Monday, September 03, 2007

Physics World: a testing time for strings

The new issue of Physics World is dedicated to a somewhat more science-oriented - and thus more friendly - look at string theory than what we have seen in 2006-2007 and what is arguably over.

A testing time for strings
They write, among other things,

But look into string theory in even a little detail, and it is clear why so many young physicists are lured into the field, as this month's special issue of Physics World reveals. First, although the details need to be worked out, string theory naturally unifies quantum mechanics and general relativity - two of the pillars of physics. Second, string theory is very much guided by problems in the real world - such as questions over the quark-gluon plasma and the entropy of black holes - no matter how remote these might seem.
The big article

More importantly, you should read Stringscape (PDF), Matthew Chalmers' new 13-page-long review of the history and the current state of string theory. There are many interesting things, including a "compliment" from Sheldon Glashow:

String theory is different to religion because of its utility in mathematics and quantum field theory, and because it may someday evolve into a testable theory (aka science).
Well, Glashow's attitude to string theory is different from bigotry because he is willing to refine his models - years ago, string theory was theology and now it is different from religion - and because his opinion could eventually evolve into a state-of-the-art high-energy theoretical physics (aka string theory). ;-)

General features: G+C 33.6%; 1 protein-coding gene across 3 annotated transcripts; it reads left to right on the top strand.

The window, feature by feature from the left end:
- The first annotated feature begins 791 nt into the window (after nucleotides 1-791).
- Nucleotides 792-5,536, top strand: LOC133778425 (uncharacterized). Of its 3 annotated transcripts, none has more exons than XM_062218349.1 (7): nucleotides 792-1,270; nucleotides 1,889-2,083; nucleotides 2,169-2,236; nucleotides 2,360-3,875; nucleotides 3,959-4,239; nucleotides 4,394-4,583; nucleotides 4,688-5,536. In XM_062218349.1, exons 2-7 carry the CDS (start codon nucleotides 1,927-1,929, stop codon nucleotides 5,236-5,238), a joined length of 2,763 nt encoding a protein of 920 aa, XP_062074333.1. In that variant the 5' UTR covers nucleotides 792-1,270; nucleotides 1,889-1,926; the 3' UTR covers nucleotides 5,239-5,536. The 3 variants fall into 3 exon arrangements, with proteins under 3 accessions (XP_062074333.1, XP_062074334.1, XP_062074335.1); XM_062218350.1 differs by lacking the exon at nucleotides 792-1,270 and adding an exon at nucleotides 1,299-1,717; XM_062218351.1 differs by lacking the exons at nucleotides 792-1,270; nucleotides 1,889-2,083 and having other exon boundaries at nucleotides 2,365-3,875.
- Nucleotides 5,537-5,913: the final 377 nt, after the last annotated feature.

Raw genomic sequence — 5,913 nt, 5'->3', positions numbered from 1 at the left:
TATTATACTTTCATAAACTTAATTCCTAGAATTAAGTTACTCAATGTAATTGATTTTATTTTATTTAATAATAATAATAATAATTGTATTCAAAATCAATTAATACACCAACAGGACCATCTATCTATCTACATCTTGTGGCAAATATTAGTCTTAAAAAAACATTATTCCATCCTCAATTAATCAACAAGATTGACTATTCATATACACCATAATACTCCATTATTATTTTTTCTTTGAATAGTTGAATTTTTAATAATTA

Many other people have a lot of other wise things to say, except for one additional comment by Howard Georgi who suggests that the attraction of string theory is 40% caused by its content and 60% by the stellar intelligence of Edward Witten. I think it's complete rubbish. Witten is no God but rather Primus inter pares. For example, if Georgi actually knew how small a number of people jump on the latest Witten's "bandwagons" - which are actually fascinating deep discoveries that would deserve many more people - he might change his mind.

Swolin, a common term for two notorious crackpots coined in Santa Barbara, was renamed to Smoit, a competing term invented at Stanford. ;-)

Physics World is closer to professional physics than regular newspapers and even the likes of Nature and Science which is why they understand the situation better. Instead of "giants" such as Peter Woit, Lee Smolin, Sean Carroll, CommunistSocialistSwine, Lawrence Krauss etc., they offer the voices of Lenny Susskind, Sheldon Glashow, Gerard 't Hooft, Michael Green, Howard Georgi, John Ellis, Steven Weinberg, Juan Maldacena, David Gross, and Edward Witten. Of course, most of them are enthusiastic. But the recent dishonest, slanderous campaign in the generic media has had a devastating effect that goes well beyond the general public.

For example, a month ago or so, I was offered a job at the Perimeter Institute. Now, I view a private institute such as the PI to be the optimum arrangement of scientific research. But after some analyses who is there at the PI and how they think about science, the answer was, of course, No, thanks, your institute is literally overrun by cranks.